A few weeks ago, I offered free review copies of my book, The Future of Reputation: Gossip, Rumor, and Privacy on the Internet (Yale University Press, Oct. 2007) to bloggers who would agree to write a review of the book. A few reviews have now come in, and they are quite thoughtful and interesting. Many engage with the book at a more substantive level than the typical mainstream media reviews, and I’d like to discuss and respond to some of them.
1. David Giacalone at f/k/a
David Giacalone,a lawyer, haiku writer, and former FTC official, has written two posts about The Future of Reputation at his blog f/k/a. His first post, a prelude to his review, is a fascinating etymology on the word “gossip”:
If you click on Dictionary.com, you’ll see the many meanings of the word gossip. . . . The first three meanings were expected. But #3 and #4 were surprising. A gossip is “a close friend or companion,” and in Britain the term is sometimes used to denote one’s godparent. . . . Similarly, Wiktionary explained, “From Old English godsibb, where it meant “godparent”. Later it came to mean a person who is your friend or companion. Since friends do a lot of talking the modern meaning of ‘idle talking’ has stuck.” . . . . So, “a gossip” went from being a friend you would choose to serve as godparent to your child to “A person who habitually spreads intimate or private rumors or facts.”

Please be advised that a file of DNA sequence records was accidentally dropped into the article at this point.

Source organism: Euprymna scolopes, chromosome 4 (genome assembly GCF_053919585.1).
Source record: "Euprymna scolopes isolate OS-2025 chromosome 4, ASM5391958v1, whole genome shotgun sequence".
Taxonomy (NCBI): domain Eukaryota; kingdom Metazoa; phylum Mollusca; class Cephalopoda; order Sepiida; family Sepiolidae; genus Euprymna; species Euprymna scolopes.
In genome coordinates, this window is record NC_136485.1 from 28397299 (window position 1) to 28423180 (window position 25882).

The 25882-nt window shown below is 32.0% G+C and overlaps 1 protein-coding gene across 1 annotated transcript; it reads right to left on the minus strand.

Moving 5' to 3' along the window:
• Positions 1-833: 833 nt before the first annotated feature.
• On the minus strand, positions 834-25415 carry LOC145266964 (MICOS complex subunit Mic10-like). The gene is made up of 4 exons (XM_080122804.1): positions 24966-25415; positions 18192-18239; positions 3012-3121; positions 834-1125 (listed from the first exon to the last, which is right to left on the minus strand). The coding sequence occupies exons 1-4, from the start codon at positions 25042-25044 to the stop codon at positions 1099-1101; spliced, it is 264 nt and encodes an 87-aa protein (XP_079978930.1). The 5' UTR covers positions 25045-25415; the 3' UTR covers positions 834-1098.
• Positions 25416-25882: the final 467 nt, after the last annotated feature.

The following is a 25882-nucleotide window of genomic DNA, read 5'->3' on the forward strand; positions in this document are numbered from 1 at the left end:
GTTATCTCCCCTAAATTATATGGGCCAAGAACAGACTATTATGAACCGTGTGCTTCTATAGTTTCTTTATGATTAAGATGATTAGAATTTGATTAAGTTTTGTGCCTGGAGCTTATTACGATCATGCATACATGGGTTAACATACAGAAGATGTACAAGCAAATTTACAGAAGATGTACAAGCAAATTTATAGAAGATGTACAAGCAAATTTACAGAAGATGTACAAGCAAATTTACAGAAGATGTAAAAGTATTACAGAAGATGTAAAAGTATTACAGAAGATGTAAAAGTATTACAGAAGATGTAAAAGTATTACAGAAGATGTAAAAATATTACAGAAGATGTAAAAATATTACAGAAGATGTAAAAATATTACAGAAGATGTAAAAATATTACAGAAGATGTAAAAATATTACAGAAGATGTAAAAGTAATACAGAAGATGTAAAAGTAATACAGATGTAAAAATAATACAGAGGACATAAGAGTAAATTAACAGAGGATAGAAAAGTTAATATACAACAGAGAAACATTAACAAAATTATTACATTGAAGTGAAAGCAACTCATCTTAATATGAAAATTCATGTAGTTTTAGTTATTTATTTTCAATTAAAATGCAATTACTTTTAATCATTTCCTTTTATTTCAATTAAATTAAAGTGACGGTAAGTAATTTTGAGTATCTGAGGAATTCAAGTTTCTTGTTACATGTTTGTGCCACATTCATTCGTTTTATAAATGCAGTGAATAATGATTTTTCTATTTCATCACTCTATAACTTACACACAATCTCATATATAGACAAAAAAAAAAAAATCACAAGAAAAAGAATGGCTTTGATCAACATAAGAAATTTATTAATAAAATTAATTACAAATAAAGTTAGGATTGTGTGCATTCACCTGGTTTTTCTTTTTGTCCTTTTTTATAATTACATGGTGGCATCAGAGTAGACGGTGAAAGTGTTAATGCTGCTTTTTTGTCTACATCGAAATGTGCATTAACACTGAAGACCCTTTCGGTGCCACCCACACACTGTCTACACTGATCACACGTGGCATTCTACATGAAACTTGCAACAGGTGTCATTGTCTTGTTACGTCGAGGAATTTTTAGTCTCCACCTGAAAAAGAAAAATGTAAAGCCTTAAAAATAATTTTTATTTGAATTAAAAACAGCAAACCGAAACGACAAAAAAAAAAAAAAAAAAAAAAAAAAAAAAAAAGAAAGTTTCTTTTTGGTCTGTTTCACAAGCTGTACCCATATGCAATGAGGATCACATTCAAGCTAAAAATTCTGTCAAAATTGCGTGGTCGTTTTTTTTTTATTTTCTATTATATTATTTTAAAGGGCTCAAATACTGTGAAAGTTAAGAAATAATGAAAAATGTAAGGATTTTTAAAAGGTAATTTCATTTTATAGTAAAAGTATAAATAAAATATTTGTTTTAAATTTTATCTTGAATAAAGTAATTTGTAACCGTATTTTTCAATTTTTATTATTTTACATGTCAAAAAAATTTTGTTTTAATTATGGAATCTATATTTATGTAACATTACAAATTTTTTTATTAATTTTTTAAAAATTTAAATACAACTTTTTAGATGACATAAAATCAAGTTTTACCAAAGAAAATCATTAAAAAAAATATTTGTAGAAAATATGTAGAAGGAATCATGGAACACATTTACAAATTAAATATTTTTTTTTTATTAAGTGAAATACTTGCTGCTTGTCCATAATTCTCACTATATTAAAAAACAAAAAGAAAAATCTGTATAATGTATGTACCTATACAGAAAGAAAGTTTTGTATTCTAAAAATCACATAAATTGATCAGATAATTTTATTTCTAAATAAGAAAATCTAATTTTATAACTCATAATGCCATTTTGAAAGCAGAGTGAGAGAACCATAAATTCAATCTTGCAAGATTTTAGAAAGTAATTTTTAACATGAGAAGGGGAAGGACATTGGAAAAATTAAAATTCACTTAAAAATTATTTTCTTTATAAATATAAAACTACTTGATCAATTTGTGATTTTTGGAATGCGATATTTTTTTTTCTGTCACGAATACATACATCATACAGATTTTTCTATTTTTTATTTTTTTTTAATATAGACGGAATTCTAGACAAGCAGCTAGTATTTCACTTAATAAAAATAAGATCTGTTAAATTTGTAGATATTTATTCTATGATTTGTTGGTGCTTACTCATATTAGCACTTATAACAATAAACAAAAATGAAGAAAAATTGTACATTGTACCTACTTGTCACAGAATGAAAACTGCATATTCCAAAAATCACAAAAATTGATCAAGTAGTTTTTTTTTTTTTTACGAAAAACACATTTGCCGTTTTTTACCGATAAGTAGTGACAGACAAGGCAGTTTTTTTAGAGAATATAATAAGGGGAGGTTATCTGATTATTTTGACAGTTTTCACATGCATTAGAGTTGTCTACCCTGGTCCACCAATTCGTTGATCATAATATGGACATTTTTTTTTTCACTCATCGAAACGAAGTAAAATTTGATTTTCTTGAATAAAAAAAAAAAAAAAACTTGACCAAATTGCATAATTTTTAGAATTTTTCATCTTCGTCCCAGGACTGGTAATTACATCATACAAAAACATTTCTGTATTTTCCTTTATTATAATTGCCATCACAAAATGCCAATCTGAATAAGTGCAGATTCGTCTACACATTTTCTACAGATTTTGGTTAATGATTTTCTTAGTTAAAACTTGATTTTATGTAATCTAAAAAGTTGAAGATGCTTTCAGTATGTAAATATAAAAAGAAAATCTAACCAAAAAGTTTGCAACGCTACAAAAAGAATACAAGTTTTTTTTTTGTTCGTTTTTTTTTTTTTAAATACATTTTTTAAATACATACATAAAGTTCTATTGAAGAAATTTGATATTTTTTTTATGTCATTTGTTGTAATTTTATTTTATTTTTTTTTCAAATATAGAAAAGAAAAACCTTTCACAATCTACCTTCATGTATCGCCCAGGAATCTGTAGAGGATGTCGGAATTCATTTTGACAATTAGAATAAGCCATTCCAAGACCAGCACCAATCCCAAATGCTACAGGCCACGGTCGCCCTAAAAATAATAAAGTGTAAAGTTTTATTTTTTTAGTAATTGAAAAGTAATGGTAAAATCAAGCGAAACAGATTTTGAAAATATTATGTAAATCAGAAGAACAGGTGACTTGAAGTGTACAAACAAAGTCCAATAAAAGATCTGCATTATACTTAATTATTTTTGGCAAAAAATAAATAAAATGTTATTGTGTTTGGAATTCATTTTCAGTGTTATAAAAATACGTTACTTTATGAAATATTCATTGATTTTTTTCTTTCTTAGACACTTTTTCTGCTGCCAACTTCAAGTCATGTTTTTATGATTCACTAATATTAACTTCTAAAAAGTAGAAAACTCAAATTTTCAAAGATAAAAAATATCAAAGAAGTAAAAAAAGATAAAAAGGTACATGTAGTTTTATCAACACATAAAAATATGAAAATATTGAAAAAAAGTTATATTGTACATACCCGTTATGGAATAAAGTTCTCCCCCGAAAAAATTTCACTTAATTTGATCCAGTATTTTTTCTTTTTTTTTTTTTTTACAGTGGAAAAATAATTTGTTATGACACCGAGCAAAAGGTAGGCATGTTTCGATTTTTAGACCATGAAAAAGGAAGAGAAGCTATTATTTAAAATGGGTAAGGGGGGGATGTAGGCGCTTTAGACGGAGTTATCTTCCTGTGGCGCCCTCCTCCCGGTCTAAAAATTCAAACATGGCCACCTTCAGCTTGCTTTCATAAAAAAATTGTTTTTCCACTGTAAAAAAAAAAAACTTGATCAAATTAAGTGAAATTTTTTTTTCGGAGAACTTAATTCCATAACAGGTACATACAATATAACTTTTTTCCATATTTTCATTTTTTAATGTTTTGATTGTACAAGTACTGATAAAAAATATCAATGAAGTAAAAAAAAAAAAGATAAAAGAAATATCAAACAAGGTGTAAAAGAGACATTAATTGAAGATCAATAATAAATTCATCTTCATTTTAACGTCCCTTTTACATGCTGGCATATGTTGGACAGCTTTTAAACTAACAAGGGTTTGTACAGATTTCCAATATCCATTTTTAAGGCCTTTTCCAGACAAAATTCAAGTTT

In his second post, he reviews my book. David writes:
The Future of Reputation brings together the themes in useful and interesting ways, showing important connections and ramifications, and making me want to talk about them with friends (and foes) and to find solutions to the problems he raises. . . .
This book is the perfect playground and mosh pit for guys and gals who enjoy designing or critiquing statutory (or common law) legal solutions to important societal problems. Dan Solove has suggested an ample variety of potential legal changes (with lots of details both offered and lacking) to keep the wonks up late at night debating the proposals — talking them out, fleshing them out, or throwing them out. Of course, law students and professors, lawyers and legislative staffers, come readily to mind. But, you don’t need a law degree to be intrigued by the proposals in The Future of Reputation, and to have a contribution to make in the discussion this book should inspire and provoke.
David’s review isn’t without some thoughtful criticism of my book:
Dan speaks of wanting the law to “cast a wider net, yet have a less painful bite,” and of using the law to shape norms rather than imposing direct prohibitions. But, laws that create wider nets of responsibility and impose new restrictions are unlikely to be effective if their “bite” doesn’t draw some blood or leave a scar. Likewise, new norms usually only make an impression and change behavior when there is a genuine downside to ignoring their prescriptions and proscriptions.